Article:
Prince Rupert Port Authority donates $100,000 to hospital renovations

Cancer Care Unit at PRRH to undergo upgradesat PRRH to undergo upgrades

Teresa Van sorts bottles at the April 10 Rainmakers Interact Club bottle drive to earn funds for six Seabin garbage collection units for harbours and waterfronts in the local region. (Photo: K-J Millar/The Northern View)
Bottle drive successful with more collected than can be sorted in one day

Rainmakers Interact Club supports local community with funds toward ocean garbage collection units

Flights are to resume to Prince Rupert and Sandspit airports under an Air Canada and federal government $5.9 billion agreement that was reached on April 12. A plane is seen through the window on the tarmac of Vancouver International Airport as the waiting room is empty Tuesday, June 9, 2020. (THE CANADIAN PRESS/Jonathan Hayward)
$5.879 billion agreement between Air Canada and Fed’s will assist YPR in re-opening

Prince Rupert Regional Airport to reopen flights by June 1st, if not earlier

BC Housing townhouses on Kootenay Ave. were demolished during March to make way for new affordable residential units by Prince Rupert Indigenous Housing Society. (Photo: K-J Millar/The Northern View)
Despite a recent reduction in units project will still be able to house many

Prince Rupert Indigenous Housing Society says 60 units is still the plan

A woman wears a protective face covering to help prevent the spread of COVID-19 as she walks past the emergency entrance of Vancouver General Hospital in Vancouver, B.C., Friday, April 9, 2021. COVID-19 cases have been on a steady increase in the province of British Columbia over the past week. THE CANADIAN PRESS/Jonathan Hayward
Top doctor warns B.C.’s daily cases could reach 3,000 as COVID hospitalizations surge

There are more than 400 people in hospital, with 125 of them in ICU

The father of Aaliyah Rosa planted a tree and laid a plaque in her memory in 2018. (Langley Advance Times files)
Final witness will extend Langley child murder trial into May or June

Lengthy trial began last autumn with COVID and other factors forcing it to take longer than expected

The corner of 96th Avenue and Glover Road in Fort Langley now has traffic signals, and new “touchless” signal activation buttons. (Matthew Claxton/Langley Advance Times)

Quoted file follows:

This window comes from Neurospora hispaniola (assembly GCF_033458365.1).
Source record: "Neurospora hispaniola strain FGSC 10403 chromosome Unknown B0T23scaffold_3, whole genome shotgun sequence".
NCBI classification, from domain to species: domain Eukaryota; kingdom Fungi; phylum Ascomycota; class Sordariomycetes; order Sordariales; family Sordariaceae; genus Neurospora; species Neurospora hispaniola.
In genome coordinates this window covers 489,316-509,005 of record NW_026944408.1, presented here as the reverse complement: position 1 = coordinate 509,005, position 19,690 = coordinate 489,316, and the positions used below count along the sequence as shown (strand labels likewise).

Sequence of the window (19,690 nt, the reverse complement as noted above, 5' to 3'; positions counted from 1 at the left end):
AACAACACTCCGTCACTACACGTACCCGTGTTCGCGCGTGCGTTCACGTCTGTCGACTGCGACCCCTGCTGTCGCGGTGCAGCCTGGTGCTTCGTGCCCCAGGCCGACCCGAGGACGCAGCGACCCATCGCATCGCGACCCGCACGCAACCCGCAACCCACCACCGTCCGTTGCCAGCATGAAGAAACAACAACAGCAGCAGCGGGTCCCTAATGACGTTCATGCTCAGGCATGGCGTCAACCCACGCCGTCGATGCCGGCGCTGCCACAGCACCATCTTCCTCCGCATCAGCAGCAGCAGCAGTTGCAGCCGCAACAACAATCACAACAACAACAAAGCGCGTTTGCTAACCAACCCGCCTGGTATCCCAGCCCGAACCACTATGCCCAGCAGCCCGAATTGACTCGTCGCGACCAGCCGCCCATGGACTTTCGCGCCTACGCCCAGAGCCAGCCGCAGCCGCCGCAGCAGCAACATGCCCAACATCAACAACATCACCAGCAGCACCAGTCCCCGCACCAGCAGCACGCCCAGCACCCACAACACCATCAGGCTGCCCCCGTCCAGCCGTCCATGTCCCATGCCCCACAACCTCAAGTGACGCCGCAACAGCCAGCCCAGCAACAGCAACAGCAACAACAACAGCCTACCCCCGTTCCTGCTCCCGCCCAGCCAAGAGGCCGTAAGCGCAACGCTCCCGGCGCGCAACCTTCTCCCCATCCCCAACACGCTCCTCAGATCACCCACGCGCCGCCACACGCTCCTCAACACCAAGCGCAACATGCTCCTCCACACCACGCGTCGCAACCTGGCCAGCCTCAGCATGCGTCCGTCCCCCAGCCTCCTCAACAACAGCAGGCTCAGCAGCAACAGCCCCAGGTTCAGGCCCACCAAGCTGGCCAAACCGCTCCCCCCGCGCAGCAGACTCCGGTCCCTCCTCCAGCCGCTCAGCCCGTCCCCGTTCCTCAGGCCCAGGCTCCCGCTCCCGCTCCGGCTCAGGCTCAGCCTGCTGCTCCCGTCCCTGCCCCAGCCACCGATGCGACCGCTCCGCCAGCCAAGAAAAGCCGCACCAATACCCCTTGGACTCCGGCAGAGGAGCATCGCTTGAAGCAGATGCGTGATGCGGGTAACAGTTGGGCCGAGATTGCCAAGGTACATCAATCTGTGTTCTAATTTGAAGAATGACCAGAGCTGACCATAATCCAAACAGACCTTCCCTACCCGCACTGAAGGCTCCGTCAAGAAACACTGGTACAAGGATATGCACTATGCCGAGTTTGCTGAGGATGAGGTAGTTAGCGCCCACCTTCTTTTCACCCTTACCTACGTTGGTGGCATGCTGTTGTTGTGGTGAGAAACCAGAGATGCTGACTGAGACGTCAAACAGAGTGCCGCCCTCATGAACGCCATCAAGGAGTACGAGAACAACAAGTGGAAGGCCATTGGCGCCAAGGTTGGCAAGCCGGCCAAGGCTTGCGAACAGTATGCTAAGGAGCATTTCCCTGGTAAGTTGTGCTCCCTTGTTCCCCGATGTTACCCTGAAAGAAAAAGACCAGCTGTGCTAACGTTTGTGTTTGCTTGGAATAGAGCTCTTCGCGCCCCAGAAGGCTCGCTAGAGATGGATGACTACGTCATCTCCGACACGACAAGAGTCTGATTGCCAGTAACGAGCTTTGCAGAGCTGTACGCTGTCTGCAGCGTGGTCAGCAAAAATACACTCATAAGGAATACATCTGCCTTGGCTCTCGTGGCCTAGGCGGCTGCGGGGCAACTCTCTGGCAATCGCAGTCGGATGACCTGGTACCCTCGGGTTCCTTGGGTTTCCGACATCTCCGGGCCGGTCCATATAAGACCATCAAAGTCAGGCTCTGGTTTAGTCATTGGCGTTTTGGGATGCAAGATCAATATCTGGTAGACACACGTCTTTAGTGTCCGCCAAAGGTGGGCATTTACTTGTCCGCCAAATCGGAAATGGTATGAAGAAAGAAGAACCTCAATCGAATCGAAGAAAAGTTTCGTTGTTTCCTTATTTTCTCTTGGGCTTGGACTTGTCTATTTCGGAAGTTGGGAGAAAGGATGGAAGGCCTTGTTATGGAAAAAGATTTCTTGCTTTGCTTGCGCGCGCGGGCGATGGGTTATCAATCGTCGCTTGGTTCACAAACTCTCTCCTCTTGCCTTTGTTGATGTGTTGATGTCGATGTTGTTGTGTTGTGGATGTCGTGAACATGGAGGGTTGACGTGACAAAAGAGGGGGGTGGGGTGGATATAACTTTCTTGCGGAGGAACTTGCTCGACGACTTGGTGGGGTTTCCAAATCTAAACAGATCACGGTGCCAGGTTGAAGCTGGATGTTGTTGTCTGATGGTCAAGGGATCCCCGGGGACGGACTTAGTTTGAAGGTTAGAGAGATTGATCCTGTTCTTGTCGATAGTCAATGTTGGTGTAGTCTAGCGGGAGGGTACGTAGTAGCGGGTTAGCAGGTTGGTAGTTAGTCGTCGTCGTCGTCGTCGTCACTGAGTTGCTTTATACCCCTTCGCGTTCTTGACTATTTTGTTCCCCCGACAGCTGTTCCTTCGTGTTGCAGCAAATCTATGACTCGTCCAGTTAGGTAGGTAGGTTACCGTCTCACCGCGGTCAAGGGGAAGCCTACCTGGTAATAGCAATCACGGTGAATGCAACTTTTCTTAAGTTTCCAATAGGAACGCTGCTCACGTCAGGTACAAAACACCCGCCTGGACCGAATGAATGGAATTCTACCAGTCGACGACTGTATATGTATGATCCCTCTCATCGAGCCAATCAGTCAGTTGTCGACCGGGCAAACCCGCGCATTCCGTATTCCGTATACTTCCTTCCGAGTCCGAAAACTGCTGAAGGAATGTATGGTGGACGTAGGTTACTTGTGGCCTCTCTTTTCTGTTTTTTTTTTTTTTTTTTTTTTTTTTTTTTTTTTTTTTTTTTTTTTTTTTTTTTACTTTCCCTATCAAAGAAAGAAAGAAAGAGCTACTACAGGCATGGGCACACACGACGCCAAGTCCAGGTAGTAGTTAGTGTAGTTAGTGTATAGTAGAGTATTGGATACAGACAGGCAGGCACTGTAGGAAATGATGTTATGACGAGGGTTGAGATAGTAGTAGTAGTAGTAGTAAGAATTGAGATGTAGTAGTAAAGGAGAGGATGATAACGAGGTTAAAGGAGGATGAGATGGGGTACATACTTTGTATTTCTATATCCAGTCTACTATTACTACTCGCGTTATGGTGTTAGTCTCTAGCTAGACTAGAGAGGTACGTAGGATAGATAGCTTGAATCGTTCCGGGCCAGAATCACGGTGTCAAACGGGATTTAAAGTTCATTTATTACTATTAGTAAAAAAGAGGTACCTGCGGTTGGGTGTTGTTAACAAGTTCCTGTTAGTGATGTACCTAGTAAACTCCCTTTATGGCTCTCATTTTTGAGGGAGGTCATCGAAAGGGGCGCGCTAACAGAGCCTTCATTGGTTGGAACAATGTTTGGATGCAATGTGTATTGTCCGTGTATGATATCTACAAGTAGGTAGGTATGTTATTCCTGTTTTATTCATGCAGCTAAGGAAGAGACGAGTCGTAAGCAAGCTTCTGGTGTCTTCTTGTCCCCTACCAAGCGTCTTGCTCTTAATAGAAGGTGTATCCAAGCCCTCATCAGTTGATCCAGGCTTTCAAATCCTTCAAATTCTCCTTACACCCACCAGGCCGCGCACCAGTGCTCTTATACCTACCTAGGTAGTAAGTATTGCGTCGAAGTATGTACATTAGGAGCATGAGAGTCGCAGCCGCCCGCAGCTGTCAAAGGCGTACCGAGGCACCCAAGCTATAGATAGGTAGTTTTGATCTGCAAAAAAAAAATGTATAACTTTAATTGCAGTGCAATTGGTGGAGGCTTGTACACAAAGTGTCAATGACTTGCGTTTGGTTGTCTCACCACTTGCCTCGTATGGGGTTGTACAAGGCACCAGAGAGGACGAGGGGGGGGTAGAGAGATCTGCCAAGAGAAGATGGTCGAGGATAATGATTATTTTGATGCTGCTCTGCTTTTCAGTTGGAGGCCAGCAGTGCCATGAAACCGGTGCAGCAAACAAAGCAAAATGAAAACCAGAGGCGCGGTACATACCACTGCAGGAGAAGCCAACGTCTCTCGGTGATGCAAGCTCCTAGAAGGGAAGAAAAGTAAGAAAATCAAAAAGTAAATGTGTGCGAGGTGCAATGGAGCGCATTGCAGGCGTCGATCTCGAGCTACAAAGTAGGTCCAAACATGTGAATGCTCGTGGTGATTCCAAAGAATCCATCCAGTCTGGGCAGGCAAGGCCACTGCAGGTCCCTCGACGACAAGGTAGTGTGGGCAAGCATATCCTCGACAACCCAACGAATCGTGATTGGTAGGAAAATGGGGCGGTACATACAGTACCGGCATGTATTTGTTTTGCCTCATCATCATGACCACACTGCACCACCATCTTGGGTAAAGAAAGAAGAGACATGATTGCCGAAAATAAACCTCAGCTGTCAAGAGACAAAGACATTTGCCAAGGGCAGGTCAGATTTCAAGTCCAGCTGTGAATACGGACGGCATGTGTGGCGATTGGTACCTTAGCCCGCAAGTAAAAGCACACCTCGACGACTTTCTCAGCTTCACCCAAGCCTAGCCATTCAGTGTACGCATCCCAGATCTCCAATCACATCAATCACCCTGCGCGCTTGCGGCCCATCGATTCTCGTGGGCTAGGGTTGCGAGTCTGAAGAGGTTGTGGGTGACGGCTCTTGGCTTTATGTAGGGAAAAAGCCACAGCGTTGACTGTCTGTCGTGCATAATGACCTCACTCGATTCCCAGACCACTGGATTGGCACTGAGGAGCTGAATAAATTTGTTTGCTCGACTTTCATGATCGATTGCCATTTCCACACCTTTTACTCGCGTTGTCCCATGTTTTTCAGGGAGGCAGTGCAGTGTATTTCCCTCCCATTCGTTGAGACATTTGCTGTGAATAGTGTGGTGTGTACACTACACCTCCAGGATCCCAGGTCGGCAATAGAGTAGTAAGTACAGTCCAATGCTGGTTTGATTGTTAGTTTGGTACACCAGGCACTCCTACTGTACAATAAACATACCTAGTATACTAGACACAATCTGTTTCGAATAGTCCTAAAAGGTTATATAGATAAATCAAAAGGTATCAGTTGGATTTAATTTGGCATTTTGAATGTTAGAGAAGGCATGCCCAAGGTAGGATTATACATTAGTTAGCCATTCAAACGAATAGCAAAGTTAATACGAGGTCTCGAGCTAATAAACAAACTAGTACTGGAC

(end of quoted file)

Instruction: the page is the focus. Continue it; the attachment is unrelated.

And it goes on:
Busy Fort Langley intersection gets ‘touchless’ crosswalk signals

The new traffic light started operation in April

A crossing guard stops traffic as students wearing face masks to curb the spread of COVID-19 arrive at Ecole Woodward Hill Elementary School, in Surrey, B.C., on Tuesday, February 23, 2021. A number of schools in the Fraser Health region, including Woodward Hill, have reported cases of the B.1.7.7 COVID-19 variant first detected in the U.K. THE CANADIAN PRESS/Darryl Dyck
COVID-infected students in Lower Mainland schools transmitting to 1 to 2 others: data

Eight to 13 per cent of COVID cases among students in the Lower Mainland were acquired in schools, B.C. says

Norm Scott, president of Royal Canadian Legion Branch # 91, is disappointed the Legion does not qualify for COVID financial assistance from the provincial government. (Black Press Media file photo)
B.C.’s pandemic aid package passing Legion branches by

Federal non-profit status stymies provincial assistance eligibility

Latest modelling by public health shows cases generated by COVID-19 infections into places where it can spread quickly. (B.C. Centre for Disease Control)
Industrial sites, pubs, restaurants driving COVID-19 spread in B.C.

Infection risk higher in offices, retail, warehouses, farms

Vancouver Canucks forward J.T. Miller said it would be “very challenging and not very safe” for him and his teammates to play as scheduled on Friday. THE CANADIAN PRESS/Darryl Dyck
Canucks’ return to ice postponed again after players voice COVID health concerns

Friday’s game against the Edmonton Oilers was called off after the team met virtually with the NHLPA

B.C. Attorney General David Eby, Minister Responsible for Housing. THE CANADIAN PRESS/Chad Hipolito
B.C. announces $2B for affordable, middle-income family home projects

HousingHub financing to encourage more developers, groups – with low-interest loans – to build affordable homes

Most Read